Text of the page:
8. (Naut.) (a) See
Footrope, a. (b)
A breastband for a leadsman. (c) An
iron bar for a sheet traveler to slide upon.
(d) A jackstay. W. C. Russell.
☞ Horse is much used adjectively and in composition to
signify of, or having to do with, a horse or
horses, like a horse, etc.; as, horse collar,
horse dealer or horse?dealer, horsehoe,
horse jockey; and hence, often in the sense of strong,
loud, coarse, etc.; as, horselaugh, horse
nettle or horse-nettle, horseplay, horse ant,
Black horse, Blood horse,
etc. See under Black, etc. -- Horse
aloes, caballine aloes. -- Horse
ant (Zoöl.), a large ant (Formica
rufa); -- called also horse emmet. -- Horse
artillery, that portion of the artillery in which the
cannoneers are mounted, and which usually serves with the cavalry;
flying artillery. -- Horse balm (Bot.),
a strong-scented labiate plant (Collinsonia Canadensis),
having large leaves and yellowish flowers. -- Horse
bean (Bot.), a variety of the English or Windsor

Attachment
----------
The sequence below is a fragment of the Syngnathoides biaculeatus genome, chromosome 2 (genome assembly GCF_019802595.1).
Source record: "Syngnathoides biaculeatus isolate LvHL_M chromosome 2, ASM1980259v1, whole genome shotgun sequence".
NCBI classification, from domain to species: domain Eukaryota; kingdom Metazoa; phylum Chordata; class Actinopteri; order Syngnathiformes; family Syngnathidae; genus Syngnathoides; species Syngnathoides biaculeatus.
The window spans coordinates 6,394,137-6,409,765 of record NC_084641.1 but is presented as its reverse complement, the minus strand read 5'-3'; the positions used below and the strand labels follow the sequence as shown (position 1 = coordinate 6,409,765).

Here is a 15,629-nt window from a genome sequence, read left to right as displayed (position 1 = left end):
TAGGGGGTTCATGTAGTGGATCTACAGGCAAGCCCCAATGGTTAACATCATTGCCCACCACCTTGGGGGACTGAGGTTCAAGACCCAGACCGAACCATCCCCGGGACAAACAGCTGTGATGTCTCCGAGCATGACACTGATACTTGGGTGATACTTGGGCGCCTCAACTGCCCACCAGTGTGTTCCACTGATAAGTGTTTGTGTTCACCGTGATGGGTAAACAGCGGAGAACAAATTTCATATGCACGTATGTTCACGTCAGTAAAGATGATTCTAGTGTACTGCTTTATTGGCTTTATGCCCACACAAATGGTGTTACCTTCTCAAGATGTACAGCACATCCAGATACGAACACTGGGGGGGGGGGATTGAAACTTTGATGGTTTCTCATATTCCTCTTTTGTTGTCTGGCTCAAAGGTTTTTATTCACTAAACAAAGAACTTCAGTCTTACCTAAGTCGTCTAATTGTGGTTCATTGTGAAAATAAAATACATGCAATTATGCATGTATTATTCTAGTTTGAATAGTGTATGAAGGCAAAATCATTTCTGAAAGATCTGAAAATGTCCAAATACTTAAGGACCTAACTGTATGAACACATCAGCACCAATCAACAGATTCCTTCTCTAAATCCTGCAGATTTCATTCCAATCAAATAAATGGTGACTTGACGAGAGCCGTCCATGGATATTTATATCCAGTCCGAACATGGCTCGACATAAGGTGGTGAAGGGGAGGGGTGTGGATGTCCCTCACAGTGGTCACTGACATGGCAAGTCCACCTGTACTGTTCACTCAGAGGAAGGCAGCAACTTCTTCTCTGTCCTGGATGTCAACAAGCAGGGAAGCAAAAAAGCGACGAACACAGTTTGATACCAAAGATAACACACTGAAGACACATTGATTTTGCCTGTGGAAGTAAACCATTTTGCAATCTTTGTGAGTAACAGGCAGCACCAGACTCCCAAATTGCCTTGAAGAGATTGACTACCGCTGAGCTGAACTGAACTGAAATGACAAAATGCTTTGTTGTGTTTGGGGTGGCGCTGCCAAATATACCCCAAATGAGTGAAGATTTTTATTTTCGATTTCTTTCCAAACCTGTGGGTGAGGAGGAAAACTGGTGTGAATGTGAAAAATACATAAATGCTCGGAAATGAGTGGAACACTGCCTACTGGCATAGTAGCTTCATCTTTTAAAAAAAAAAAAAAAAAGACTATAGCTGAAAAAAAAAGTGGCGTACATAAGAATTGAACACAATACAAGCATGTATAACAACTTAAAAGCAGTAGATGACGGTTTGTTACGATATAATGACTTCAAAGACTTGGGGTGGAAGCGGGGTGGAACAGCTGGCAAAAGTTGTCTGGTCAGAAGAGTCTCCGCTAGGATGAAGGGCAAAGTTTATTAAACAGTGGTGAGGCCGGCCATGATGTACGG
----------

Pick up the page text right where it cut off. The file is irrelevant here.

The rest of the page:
bean (Faba vulgaris), grown for feeding horses. --
Horse boat, a boat for conveying horses and
cattle, or a boat propelled by horses. -- Horse
bot. (Zoöl.) See Botfly, and
Bots. -- Horse box, a railroad car
for transporting valuable horses, as hunters. [Eng.] --
Horse breaker or trainer, one
employed in subduing or training horses for use. --
Horse car. (a) A railroad car
drawn by horses. See under Car. (b) A
car fitted for transporting horses. -- Horse
cassia (Bot.), a leguminous plant (Cassia
Javanica), bearing long pods, which contain a black, catharic
pulp, much used in the East Indies as a horse medicine. --
Horse cloth, a cloth to cover a horse. --
Horse conch (Zoöl.), a large,
spiral, marine shell of the genus Triton. See Triton. --
Horse courser. (a) One that
runs horses, or keeps horses for racing. Johnson.
(b) A dealer in horses. [Obs.]
Wiseman. -- Horse crab (Zoöl.),
the Limulus; -- called also horsefoot, horsehoe
crab, and king crab. -- Horse
crevallé (Zoöl.), the cavally.
-- Horse emmet (Zoöl.), the horse
ant. -- Horse finch (Zoöl.),
the chaffinch. [Prov. Eng.] -- Horse
gentian (Bot.), fever root. --
Horse iron (Naut.), a large calking
iron. -- Horse latitudes, a space in the
North Atlantic famous for calms and baffling winds, being between the
westerly winds of higher latitudes and the trade winds. Ham.